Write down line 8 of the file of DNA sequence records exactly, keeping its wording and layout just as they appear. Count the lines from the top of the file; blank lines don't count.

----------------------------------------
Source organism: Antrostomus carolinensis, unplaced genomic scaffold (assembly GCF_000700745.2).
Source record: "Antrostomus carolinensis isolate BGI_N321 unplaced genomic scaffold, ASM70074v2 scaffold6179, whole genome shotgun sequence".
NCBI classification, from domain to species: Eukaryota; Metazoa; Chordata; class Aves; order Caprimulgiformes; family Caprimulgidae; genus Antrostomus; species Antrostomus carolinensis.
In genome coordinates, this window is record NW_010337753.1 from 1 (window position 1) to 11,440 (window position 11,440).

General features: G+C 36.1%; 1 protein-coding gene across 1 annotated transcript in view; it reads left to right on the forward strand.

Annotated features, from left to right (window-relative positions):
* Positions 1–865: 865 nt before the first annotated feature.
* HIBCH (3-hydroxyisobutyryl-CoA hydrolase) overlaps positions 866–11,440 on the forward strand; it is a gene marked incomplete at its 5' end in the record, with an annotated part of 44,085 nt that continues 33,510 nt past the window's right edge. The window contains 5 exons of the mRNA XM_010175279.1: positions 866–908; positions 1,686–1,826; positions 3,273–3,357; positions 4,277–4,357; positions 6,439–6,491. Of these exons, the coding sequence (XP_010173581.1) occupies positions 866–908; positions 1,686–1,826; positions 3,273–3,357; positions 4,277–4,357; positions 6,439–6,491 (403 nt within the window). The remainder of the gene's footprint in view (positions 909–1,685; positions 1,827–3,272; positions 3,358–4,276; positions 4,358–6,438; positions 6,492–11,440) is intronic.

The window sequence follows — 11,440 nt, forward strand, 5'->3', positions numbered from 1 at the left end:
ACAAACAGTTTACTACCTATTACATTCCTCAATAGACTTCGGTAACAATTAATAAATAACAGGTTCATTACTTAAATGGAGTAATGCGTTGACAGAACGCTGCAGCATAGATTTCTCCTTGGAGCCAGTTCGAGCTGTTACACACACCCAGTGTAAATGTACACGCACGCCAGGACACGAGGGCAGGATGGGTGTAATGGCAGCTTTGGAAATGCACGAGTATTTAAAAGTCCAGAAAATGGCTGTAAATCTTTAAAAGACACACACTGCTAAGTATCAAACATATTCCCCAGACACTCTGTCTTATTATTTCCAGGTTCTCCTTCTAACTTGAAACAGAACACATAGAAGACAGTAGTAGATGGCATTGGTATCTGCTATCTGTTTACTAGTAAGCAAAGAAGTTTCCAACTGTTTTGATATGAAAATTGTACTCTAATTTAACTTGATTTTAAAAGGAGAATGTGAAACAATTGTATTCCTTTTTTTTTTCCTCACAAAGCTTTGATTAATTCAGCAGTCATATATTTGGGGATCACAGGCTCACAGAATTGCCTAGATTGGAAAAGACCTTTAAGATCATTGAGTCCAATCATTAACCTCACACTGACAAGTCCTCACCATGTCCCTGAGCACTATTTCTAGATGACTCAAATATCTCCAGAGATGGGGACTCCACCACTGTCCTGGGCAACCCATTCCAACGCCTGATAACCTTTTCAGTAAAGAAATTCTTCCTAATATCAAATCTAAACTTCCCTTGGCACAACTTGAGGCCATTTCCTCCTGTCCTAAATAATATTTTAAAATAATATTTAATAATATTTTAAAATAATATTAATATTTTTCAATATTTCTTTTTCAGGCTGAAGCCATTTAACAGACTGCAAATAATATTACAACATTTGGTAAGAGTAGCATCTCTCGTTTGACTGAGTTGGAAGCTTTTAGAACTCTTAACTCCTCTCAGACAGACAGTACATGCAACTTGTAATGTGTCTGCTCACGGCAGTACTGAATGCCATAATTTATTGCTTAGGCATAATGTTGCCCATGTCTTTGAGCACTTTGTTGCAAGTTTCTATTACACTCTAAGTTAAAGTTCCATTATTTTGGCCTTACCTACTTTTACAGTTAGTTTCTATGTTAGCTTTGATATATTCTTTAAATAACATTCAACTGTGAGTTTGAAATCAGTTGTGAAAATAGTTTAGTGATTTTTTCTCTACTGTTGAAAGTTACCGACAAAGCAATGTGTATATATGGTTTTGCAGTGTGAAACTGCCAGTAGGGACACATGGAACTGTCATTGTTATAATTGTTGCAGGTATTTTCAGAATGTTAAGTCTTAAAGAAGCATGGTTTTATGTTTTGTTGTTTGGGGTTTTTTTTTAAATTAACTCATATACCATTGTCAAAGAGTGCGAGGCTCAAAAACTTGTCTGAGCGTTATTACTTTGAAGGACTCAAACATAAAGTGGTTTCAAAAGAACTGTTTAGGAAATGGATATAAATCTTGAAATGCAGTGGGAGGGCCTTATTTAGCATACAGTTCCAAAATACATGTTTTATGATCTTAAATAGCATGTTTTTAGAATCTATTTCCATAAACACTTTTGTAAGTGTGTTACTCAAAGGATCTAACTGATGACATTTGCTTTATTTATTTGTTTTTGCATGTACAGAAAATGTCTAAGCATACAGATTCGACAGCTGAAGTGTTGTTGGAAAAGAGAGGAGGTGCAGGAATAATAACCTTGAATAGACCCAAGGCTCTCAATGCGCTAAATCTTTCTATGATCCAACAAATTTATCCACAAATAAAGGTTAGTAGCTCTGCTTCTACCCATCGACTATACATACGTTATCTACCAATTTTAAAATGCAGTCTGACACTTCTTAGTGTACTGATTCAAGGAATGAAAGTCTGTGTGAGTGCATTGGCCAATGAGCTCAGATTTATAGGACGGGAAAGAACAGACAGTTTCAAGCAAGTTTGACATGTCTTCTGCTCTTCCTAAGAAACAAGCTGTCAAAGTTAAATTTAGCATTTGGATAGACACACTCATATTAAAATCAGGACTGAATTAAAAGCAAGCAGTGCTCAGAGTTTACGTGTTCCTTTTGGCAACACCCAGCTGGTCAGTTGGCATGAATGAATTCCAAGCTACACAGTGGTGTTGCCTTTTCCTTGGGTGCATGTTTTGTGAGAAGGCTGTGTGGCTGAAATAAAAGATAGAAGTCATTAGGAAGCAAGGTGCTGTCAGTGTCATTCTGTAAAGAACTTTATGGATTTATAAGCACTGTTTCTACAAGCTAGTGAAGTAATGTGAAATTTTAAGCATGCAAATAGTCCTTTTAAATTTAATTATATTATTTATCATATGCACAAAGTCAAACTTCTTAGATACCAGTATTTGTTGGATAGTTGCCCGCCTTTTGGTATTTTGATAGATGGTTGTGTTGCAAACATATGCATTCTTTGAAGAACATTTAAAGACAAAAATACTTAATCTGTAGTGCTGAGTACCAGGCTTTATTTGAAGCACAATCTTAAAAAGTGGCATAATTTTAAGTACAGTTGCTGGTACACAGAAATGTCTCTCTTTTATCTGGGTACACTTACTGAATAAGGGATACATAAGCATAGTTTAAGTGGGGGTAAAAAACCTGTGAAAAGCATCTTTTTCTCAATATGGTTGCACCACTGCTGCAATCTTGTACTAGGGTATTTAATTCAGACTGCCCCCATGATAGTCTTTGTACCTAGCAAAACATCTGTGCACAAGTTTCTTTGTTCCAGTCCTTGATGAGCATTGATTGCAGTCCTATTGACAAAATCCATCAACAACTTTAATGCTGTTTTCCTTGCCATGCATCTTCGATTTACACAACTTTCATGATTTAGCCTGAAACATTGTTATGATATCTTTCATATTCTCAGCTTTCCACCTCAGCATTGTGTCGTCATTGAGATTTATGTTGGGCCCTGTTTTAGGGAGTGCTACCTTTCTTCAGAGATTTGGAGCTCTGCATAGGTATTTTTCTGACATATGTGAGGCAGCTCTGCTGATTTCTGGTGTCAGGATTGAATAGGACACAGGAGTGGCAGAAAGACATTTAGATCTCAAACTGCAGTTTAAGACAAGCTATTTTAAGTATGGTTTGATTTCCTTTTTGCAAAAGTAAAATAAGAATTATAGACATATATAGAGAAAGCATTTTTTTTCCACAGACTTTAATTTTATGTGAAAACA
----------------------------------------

* HIBCH (3-hydroxyisobutyryl-CoA hydrolase) overlaps positions 866–11,440 on the forward strand; it is a gene marked incomplete at its 5' end in the record, with an annotated part of 44,085 nt that continues 33,510 nt past the window's right edge. The window contains 5 exons of the mRNA XM_010175279.1: positions 866–908; positions 1,686–1,826; positions 3,273–3,357; positions 4,277–4,357; positions 6,439–6,491. Of these exons, the coding sequence (XP_010173581.1) occupies positions 866–908; positions 1,686–1,826; positions 3,273–3,357; positions 4,277–4,357; positions 6,439–6,491 (403 nt within the window). The remainder of the gene's footprint in view (positions 909–1,685; positions 1,827–3,272; positions 3,358–4,276; positions 4,358–6,438; positions 6,492–11,440) is intronic.